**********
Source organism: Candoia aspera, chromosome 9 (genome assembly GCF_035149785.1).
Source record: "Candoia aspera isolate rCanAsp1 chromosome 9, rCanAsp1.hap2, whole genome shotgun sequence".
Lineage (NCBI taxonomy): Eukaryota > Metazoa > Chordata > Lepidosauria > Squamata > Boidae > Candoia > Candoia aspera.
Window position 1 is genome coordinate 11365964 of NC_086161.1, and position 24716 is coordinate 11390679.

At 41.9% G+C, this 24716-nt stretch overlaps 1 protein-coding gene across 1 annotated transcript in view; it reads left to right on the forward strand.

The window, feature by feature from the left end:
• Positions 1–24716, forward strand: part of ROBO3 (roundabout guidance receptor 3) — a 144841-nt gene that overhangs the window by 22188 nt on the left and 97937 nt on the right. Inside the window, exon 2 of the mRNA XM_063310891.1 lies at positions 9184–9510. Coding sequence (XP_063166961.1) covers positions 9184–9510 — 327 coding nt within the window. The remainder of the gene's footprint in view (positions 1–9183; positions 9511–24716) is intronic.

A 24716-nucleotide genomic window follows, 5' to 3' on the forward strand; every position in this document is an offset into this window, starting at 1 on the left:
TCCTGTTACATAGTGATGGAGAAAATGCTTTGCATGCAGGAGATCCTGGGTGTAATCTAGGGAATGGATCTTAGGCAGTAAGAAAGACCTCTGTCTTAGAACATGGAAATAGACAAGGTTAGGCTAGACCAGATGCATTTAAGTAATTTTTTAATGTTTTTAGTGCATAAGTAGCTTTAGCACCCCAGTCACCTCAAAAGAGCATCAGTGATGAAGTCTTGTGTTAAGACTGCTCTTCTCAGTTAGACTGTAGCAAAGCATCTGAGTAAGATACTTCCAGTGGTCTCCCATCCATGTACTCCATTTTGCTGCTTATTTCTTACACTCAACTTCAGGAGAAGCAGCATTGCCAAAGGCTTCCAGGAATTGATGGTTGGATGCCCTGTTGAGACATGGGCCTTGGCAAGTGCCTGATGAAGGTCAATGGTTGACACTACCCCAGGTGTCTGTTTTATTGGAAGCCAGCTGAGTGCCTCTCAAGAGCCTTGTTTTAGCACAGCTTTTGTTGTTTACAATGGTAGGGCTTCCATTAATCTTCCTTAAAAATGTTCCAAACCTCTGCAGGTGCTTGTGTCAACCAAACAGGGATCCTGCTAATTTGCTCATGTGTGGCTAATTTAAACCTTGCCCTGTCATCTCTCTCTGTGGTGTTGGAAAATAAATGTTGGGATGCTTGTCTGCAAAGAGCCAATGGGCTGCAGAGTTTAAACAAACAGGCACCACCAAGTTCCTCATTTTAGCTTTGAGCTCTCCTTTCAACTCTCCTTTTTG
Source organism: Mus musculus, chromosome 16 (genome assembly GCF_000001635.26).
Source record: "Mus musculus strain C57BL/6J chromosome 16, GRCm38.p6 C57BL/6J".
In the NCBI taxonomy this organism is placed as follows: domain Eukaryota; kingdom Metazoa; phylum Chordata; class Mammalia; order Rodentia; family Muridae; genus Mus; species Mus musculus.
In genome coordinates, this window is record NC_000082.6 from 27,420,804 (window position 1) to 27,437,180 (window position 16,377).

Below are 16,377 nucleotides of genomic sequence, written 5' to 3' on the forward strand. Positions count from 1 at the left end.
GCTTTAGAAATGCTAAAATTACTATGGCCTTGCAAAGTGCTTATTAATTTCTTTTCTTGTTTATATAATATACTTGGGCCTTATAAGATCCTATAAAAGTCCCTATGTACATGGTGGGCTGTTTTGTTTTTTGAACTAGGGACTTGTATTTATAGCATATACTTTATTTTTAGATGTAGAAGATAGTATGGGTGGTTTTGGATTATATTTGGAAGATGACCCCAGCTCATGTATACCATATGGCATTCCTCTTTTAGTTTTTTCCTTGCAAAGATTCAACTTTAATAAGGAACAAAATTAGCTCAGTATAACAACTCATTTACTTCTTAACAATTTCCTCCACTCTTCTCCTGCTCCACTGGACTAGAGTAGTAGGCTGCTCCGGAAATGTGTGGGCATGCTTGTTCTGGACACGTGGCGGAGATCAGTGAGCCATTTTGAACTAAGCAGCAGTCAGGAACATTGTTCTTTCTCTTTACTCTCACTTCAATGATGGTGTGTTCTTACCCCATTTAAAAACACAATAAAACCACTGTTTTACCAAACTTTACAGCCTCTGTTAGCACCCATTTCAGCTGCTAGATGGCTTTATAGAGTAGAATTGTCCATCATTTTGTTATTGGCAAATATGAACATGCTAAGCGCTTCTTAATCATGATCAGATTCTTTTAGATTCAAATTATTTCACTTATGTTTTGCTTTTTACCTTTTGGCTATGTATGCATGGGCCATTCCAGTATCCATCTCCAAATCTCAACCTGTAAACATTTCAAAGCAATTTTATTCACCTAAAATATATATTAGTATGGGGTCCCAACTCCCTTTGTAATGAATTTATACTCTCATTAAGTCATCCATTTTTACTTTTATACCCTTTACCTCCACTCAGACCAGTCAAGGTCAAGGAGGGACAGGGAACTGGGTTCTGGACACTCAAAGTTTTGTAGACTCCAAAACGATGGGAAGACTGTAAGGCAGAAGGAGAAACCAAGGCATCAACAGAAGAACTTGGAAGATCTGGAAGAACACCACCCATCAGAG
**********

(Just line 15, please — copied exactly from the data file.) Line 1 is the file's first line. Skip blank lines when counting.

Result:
GCTTTAGAAATGCTAAAATTACTATGGCCTTGCAAAGTGCTTATTAATTTCTTTTCTTGTTTATATAATATACTTGGGCCTTATAAGATCCTATAAAAGTCCCTATGTACATGGTGGGCTGTTTTGTTTTTTGAACTAGGGACTTGTATTTATAGCATATACTTTATTTTTAGATGTAGAAGATAGTATGGGTGGTTTTGGATTATATTTGGAAGATGACCCCAGCTCATGTATACCATATGGCATTCCTCTTTTAGTTTTTTCCTTGCAAAGATTCAACTTTAATAAGGAACAAAATTAGCTCAGTATAACAACTCATTTACTTCTTAACAATTTCCTCCACTCTTCTCCTGCTCCACTGGACTAGAGTAGTAGGCTGCTCCGGAAATGTGTGGGCATGCTTGTTCTGGACACGTGGCGGAGATCAGTGAGCCATTTTGAACTAAGCAGCAGTCAGGAACATTGTTCTTTCTCTTTACTCTCACTTCAATGATGGTGTGTTCTTACCCCATTTAAAAACACAATAAAACCACTGTTTTACCAAACTTTACAGCCTCTGTTAGCACCCATTTCAGCTGCTAGATGGCTTTATAGAGTAGAATTGTCCATCATTTTGTTATTGGCAAATATGAACATGCTAAGCGCTTCTTAATCATGATCAGATTCTTTTAGATTCAAATTATTTCACTTATGTTTTGCTTTTTACCTTTTGGCTATGTATGCATGGGCCATTCCAGTATCCATCTCCAAATCTCAACCTGTAAACATTTCAAAGCAATTTTATTCACCTAAAATATATATTAGTATGGGGTCCCAACTCCCTTTGTAATGAATTTATACTCTCATTAAGTCATCCATTTTTACTTTTATACCCTTTACCTCCACTCAGACCAGTCAAGGTCAAGGAGGGACAGGGAACTGGGTTCTGGACACTCAAAGTTTTGTAGACTCCAAAACGATGGGAAGACTGTAAGGCAGAAGGAGAAACCAAGGCATCAACAGAAGAACTTGGAAGATCTGGAAGAACACCACCCATCAGAG